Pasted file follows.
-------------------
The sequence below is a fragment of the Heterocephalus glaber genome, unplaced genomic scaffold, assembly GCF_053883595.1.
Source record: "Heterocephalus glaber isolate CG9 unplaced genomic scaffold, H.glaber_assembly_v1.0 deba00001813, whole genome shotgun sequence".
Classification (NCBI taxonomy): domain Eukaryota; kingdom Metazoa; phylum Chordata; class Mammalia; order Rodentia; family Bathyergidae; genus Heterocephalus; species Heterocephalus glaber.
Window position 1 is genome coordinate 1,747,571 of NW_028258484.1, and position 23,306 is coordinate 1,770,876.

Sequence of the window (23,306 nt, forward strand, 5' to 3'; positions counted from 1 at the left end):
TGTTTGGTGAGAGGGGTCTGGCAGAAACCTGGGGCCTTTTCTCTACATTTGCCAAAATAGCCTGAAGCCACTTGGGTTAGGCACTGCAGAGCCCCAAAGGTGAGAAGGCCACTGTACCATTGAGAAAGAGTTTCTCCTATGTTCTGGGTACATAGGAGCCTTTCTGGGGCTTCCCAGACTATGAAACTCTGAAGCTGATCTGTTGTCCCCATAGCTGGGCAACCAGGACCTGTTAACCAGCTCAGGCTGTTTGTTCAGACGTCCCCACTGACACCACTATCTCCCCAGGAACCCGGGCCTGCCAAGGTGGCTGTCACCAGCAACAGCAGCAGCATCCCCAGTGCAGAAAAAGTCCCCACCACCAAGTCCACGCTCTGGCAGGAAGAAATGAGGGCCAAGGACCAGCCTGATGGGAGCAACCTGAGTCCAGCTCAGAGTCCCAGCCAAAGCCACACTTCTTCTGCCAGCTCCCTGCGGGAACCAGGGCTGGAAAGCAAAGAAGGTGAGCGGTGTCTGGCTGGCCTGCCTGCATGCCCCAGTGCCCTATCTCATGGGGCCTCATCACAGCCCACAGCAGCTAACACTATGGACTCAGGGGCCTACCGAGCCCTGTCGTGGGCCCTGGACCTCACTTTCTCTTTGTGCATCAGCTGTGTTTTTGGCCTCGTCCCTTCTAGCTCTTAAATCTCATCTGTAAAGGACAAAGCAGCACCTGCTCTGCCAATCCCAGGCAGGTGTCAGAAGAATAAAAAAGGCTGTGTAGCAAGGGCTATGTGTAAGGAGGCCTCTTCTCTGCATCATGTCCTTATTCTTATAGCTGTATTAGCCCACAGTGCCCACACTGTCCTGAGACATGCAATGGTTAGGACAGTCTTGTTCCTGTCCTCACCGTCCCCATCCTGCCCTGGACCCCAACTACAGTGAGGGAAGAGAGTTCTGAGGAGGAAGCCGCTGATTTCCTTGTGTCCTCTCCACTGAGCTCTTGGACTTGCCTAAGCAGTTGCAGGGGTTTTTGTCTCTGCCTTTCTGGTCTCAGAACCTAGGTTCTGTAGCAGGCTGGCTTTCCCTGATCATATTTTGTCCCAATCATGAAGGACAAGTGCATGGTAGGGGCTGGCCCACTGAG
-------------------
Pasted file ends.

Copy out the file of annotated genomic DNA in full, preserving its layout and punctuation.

The sequence below is a fragment of the Heterocephalus glaber genome, unplaced genomic scaffold, assembly GCF_053883595.1.
Source record: "Heterocephalus glaber isolate CG9 unplaced genomic scaffold, H.glaber_assembly_v1.0 deba00001813, whole genome shotgun sequence".
Classification (NCBI taxonomy): domain Eukaryota; kingdom Metazoa; phylum Chordata; class Mammalia; order Rodentia; family Bathyergidae; genus Heterocephalus; species Heterocephalus glaber.
Window position 1 is genome coordinate 1,747,571 of NW_028258484.1, and position 23,306 is coordinate 1,770,876.

Sequence of the window (23,306 nt, forward strand, 5' to 3'; positions counted from 1 at the left end):
TGTTTGGTGAGAGGGGTCTGGCAGAAACCTGGGGCCTTTTCTCTACATTTGCCAAAATAGCCTGAAGCCACTTGGGTTAGGCACTGCAGAGCCCCAAAGGTGAGAAGGCCACTGTACCATTGAGAAAGAGTTTCTCCTATGTTCTGGGTACATAGGAGCCTTTCTGGGGCTTCCCAGACTATGAAACTCTGAAGCTGATCTGTTGTCCCCATAGCTGGGCAACCAGGACCTGTTAACCAGCTCAGGCTGTTTGTTCAGACGTCCCCACTGACACCACTATCTCCCCAGGAACCCGGGCCTGCCAAGGTGGCTGTCACCAGCAACAGCAGCAGCATCCCCAGTGCAGAAAAAGTCCCCACCACCAAGTCCACGCTCTGGCAGGAAGAAATGAGGGCCAAGGACCAGCCTGATGGGAGCAACCTGAGTCCAGCTCAGAGTCCCAGCCAAAGCCACACTTCTTCTGCCAGCTCCCTGCGGGAACCAGGGCTGGAAAGCAAAGAAGGTGAGCGGTGTCTGGCTGGCCTGCCTGCATGCCCCAGTGCCCTATCTCATGGGGCCTCATCACAGCCCACAGCAGCTAACACTATGGACTCAGGGGCCTACCGAGCCCTGTCGTGGGCCCTGGACCTCACTTTCTCTTTGTGCATCAGCTGTGTTTTTGGCCTCGTCCCTTCTAGCTCTTAAATCTCATCTGTAAAGGACAAAGCAGCACCTGCTCTGCCAATCCCAGGCAGGTGTCAGAAGAATAAAAAAGGCTGTGTAGCAAGGGCTATGTGTAAGGAGGCCTCTTCTCTGCATCATGTCCTTATTCTTATAGCTGTATTAGCCCACAGTGCCCACACTGTCCTGAGACATGCAATGGTTAGGACAGTCTTGTTCCTGTCCTCACCGTCCCCATCCTGCCCTGGACCCCAACTACAGTGAGGGAAGAGAGTTCTGAGGAGGAAGCCGCTGATTTCCTTGTGTCCTCTCCACTGAGCTCTTGGACTTGCCTAAGCAGTTGCAGGGGTTTTTGTCTCTGCCTTTCTGGTCTCAGAACCTAGGTTCTGTAGCAGGCTGGCTTTCCCTGATCATATTTTGTCCCAATCATGAAGGACAAGTGCATGGTAGGGGCTGGCCCACTGAG